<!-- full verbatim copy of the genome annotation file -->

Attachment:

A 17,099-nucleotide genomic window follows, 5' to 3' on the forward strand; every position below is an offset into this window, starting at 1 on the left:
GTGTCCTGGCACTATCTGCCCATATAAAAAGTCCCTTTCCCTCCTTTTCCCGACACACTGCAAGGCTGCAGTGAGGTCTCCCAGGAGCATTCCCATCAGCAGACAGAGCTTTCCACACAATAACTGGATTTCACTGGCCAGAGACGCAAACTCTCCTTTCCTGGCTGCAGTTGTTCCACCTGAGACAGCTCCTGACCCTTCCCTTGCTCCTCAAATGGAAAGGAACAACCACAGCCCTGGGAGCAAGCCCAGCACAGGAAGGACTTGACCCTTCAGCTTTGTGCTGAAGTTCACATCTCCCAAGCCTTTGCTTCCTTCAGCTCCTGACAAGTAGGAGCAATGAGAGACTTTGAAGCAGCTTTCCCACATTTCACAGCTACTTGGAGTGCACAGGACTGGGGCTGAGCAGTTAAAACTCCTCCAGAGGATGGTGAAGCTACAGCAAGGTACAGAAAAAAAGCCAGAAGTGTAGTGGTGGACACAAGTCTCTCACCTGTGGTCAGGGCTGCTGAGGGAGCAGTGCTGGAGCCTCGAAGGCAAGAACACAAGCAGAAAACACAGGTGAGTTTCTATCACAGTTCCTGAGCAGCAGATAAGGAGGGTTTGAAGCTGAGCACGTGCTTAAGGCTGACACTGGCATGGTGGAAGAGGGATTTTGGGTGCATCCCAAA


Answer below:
A 17,099-nucleotide genomic window follows, 5' to 3' on the forward strand; every position below is an offset into this window, starting at 1 on the left:
GTGTCCTGGCACTATCTGCCCATATAAAAAGTCCCTTTCCCTCCTTTTCCCGACACACTGCAAGGCTGCAGTGAGGTCTCCCAGGAGCATTCCCATCAGCAGACAGAGCTTTCCACACAATAACTGGATTTCACTGGCCAGAGACGCAAACTCTCCTTTCCTGGCTGCAGTTGTTCCACCTGAGACAGCTCCTGACCCTTCCCTTGCTCCTCAAATGGAAAGGAACAACCACAGCCCTGGGAGCAAGCCCAGCACAGGAAGGACTTGACCCTTCAGCTTTGTGCTGAAGTTCACATCTCCCAAGCCTTTGCTTCCTTCAGCTCCTGACAAGTAGGAGCAATGAGAGACTTTGAAGCAGCTTTCCCACATTTCACAGCTACTTGGAGTGCACAGGACTGGGGCTGAGCAGTTAAAACTCCTCCAGAGGATGGTGAAGCTACAGCAAGGTACAGAAAAAAAGCCAGAAGTGTAGTGGTGGACACAAGTCTCTCACCTGTGGTCAGGGCTGCTGAGGGAGCAGTGCTGGAGCCTCGAAGGCAAGAACACAAGCAGAAAACACAGGTGAGTTTCTATCACAGTTCCTGAGCAGCAGATAAGGAGGGTTTGAAGCTGAGCACGTGCTTAAGGCTGACACTGGCATGGTGGAAGAGGGATTTTGGGTGCATCCCAAA